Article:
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CDs Aren't Just for Grandma Anymore

There's one risk-free investment whose returns are blowing away the competition. Where you'll find it, however, will shock you: your friendly neighborhood bank. If you want the best fixed-income returns with no risk, bank certificates of deposit are the place to be.

Trouncing Treasuries
You could hardly find a more unlikely candidate for the top of the interest-rate heap. When you think of bank CDs, you probably picture an elderly person walking slowly toward a bank building, clutching a savings-account passbook and looking forward to the weekly visit with the tellers and bankers. This person you're thinking of is a retiree who has saved as much as he or she ever will and is now trying to make ends meet on a fixed income.

Well, think again. As you can see, the best banks are paying rates on CDs that beat the pants off their risk-free rivals, U.S. Treasury securities.

Term

Rate on Treasury

Rate on CD

Offering Bank

6 months

5.03%

5.41%

E-Loan

1 year

4.90%

5.41%

AmTrust Direct

2 years

4.63%

5.30%

Alliance Bank (NASDAQ:ABNS)

3 years

4.55%

5.20%

NetBank (NASDAQ:NTBK)

5 years

4.54%

5.35%

E-Loan

Sources: Bloomberg, Bankrate.com

CDs are also doing better than most bond funds. Looking through a few of the best-yielding short-term bond funds reveals that yields are hovering between 4.5% and 5%, depending on whether the fund holds Treasuries, government agency bonds, or corporate debt. Intermediate-term funds have slightly higher yields, but you have to take on the high default risk of high-yield junk bonds to find funds that have consistently higher yields. Meanwhile, the FDIC insures your CD investment up to $100,000, so you run no risk of default.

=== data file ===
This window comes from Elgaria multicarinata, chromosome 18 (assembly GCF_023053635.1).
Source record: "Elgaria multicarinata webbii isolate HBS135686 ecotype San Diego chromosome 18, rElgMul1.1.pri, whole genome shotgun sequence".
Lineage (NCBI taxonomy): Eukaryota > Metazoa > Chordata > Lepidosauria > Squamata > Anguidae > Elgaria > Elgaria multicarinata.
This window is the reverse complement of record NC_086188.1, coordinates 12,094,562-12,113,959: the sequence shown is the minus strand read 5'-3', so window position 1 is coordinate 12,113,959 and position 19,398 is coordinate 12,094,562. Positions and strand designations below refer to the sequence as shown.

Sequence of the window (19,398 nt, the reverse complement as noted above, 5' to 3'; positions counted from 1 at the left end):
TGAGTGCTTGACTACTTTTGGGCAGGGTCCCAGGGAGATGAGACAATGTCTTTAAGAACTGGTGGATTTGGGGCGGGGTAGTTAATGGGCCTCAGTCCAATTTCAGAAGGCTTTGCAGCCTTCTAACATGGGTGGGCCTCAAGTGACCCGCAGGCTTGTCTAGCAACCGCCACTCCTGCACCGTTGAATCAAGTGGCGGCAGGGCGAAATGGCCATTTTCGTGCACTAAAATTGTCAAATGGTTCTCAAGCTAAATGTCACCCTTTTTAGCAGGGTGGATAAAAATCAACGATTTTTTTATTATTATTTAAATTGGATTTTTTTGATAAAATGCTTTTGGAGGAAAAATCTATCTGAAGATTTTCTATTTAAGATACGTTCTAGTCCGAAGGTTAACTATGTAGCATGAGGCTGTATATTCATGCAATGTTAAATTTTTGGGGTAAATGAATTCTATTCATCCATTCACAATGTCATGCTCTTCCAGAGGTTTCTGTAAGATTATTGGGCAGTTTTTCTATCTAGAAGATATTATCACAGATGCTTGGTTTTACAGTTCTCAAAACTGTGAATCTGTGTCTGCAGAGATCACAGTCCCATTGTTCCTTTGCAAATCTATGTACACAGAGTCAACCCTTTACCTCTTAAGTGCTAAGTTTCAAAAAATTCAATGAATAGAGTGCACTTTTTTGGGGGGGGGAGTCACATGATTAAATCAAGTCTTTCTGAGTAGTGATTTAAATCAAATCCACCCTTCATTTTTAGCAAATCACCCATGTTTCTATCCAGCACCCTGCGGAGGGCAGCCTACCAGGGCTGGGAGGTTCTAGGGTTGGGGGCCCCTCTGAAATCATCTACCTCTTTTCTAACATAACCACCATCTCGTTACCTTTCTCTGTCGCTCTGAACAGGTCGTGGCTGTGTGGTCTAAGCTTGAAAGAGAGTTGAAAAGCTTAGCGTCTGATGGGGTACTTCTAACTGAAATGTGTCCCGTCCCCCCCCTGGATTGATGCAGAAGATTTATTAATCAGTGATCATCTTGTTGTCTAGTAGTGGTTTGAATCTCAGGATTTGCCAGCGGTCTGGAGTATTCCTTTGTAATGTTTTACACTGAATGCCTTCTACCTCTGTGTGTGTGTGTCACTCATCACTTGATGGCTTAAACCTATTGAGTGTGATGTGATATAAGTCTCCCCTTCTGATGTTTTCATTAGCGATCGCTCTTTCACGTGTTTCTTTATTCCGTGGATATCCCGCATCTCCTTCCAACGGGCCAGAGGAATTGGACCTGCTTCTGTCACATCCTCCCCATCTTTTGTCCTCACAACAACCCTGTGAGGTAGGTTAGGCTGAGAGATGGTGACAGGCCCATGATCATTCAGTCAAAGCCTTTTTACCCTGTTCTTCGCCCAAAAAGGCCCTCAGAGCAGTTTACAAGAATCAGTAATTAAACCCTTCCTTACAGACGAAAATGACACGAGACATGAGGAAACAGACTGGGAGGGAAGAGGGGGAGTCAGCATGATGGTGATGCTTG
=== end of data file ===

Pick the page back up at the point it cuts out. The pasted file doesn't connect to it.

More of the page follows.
Small investors win
The dominance of CD rates is a rare example of a situation in which small investors have an advantage over big institutional investors. If you're a fund manager with hundreds of millions of dollars to invest, you're not going to divvy up your money among thousands of different banks at $100,000 a pop. Treasuries give you the market depth you need to invest that kind of money. But for individual investors, $100,000 may well be more than enough to handle the fixed-income portion of your portfolio. And in most cases, it's easy to buy CDs, even from Internet-based banks that don't have branches in your area. With the magic of electronic funds transfer, your investment is often as easy as a click of the mouse.

So if you're looking for a no-risk investment with the best yields you can get, look no further than bank CDs. They're not just for Grandma anymore.

The Fool's Savings Center is designed to help savers find the best rates on their short-term savings. With its information on savings accounts, money market funds, and CDs, you'll get what you need to get all the interest you deserve.

Fool contributor Dan Caplinger backed up the truck on 6.25% CDs from Pentagon Federal Credit Union earlier this year. He doesn't own shares of the companies mentioned in this article. The Fool's disclosure policy isn't just for Grandma, either.


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Dan Caplinger
TMFGalagan

Dan Caplinger has been a contract writer for the Motley Fool since 2006. As the Fool's Director of Investment Planning, Dan oversees much of the personal-finance and investment-planning content published daily on Fool.com. With a background as an estate-planning attorney and independent financial consultant, Dan's articles are based on more than 20 years of experience from all angles of the financial world.

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